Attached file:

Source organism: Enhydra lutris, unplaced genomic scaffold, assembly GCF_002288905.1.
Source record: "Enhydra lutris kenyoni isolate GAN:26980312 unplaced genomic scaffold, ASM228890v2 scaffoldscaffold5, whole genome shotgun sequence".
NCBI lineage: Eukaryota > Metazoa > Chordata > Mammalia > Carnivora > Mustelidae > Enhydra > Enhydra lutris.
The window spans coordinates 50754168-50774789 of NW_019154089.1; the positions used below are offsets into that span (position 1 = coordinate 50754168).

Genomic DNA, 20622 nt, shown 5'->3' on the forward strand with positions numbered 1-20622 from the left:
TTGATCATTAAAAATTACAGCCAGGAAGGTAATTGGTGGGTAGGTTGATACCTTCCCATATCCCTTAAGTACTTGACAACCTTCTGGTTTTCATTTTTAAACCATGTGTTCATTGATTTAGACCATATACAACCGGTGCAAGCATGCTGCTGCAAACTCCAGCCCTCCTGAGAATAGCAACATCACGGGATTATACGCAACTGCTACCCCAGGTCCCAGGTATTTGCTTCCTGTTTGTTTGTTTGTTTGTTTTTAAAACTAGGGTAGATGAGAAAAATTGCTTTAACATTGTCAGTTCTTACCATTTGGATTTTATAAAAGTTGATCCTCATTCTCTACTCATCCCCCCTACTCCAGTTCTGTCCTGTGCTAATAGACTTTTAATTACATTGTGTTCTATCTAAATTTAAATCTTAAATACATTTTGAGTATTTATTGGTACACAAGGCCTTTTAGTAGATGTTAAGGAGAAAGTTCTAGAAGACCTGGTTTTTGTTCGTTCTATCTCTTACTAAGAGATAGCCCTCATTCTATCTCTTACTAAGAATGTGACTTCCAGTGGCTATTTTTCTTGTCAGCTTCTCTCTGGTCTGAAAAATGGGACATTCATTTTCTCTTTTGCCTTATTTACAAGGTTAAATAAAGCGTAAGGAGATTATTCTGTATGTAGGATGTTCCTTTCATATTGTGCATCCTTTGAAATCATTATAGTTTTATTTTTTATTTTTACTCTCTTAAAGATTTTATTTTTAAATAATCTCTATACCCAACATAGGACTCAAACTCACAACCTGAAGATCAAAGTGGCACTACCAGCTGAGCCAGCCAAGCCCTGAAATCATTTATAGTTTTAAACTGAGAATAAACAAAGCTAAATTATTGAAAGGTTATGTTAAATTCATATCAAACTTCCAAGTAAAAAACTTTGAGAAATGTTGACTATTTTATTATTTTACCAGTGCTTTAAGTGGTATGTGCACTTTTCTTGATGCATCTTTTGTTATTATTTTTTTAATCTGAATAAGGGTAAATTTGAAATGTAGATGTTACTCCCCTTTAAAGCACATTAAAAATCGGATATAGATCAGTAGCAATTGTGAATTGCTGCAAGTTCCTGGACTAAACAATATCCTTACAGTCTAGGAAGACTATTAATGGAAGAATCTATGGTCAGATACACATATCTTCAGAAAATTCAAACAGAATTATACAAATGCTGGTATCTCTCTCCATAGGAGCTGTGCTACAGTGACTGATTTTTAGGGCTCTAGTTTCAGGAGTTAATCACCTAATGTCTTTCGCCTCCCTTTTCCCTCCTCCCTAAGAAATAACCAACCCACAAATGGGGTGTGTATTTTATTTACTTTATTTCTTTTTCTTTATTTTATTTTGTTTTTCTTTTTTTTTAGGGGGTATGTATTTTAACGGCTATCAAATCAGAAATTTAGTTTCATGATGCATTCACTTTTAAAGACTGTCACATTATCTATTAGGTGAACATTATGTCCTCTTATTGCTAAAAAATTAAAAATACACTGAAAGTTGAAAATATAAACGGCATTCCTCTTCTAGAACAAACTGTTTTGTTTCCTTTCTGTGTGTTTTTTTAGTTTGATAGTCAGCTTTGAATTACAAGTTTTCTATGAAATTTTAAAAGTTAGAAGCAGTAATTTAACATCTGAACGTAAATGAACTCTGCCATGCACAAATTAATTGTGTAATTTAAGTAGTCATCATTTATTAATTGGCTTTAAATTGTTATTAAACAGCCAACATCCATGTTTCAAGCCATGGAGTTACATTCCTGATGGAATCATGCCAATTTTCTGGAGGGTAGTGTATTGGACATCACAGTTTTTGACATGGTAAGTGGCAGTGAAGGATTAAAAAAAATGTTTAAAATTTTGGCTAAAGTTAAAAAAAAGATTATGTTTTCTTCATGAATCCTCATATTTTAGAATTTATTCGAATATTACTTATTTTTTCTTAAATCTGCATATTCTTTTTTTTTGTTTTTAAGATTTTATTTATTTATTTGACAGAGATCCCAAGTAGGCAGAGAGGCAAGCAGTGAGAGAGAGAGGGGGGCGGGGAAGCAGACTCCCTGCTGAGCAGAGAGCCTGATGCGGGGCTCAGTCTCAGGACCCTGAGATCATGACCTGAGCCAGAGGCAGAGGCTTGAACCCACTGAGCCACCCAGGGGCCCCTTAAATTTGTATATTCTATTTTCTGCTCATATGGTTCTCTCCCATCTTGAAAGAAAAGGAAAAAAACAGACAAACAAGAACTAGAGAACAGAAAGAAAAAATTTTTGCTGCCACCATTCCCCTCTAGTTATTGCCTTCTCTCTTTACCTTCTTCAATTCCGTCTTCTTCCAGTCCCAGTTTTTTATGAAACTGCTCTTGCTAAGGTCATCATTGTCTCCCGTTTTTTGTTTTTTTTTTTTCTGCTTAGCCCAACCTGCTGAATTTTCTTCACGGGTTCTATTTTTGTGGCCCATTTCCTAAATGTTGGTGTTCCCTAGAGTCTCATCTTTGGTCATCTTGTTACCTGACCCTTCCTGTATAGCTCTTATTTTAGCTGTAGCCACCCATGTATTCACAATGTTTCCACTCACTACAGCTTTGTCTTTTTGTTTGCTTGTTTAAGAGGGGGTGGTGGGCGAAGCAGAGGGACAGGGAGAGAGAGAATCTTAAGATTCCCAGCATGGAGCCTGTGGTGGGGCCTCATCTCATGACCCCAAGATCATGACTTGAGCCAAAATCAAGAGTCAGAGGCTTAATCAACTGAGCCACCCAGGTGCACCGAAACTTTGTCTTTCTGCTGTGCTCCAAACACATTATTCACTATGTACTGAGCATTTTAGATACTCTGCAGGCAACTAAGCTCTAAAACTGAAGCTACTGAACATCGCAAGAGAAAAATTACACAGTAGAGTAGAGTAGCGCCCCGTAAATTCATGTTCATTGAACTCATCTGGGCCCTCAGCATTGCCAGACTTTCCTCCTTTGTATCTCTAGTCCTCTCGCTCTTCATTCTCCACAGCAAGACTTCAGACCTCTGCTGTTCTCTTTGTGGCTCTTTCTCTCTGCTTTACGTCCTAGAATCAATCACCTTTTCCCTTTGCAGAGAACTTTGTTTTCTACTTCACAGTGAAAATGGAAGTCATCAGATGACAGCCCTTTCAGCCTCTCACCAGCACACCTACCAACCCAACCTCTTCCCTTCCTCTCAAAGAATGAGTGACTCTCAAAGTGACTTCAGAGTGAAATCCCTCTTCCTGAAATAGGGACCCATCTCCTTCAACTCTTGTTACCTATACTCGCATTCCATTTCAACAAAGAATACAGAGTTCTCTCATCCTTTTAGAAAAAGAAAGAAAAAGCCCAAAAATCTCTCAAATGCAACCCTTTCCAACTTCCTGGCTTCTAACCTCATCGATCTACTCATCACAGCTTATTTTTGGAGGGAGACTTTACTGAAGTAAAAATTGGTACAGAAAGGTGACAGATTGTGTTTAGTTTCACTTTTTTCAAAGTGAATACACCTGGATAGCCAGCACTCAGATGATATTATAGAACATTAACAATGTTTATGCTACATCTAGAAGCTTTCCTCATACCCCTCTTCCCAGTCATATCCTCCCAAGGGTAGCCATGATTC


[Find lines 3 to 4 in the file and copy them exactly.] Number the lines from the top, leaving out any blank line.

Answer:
NCBI lineage: Eukaryota > Metazoa > Chordata > Mammalia > Carnivora > Mustelidae > Enhydra > Enhydra lutris.
The window spans coordinates 50754168-50774789 of NW_019154089.1; the positions used below are offsets into that span (position 1 = coordinate 50754168).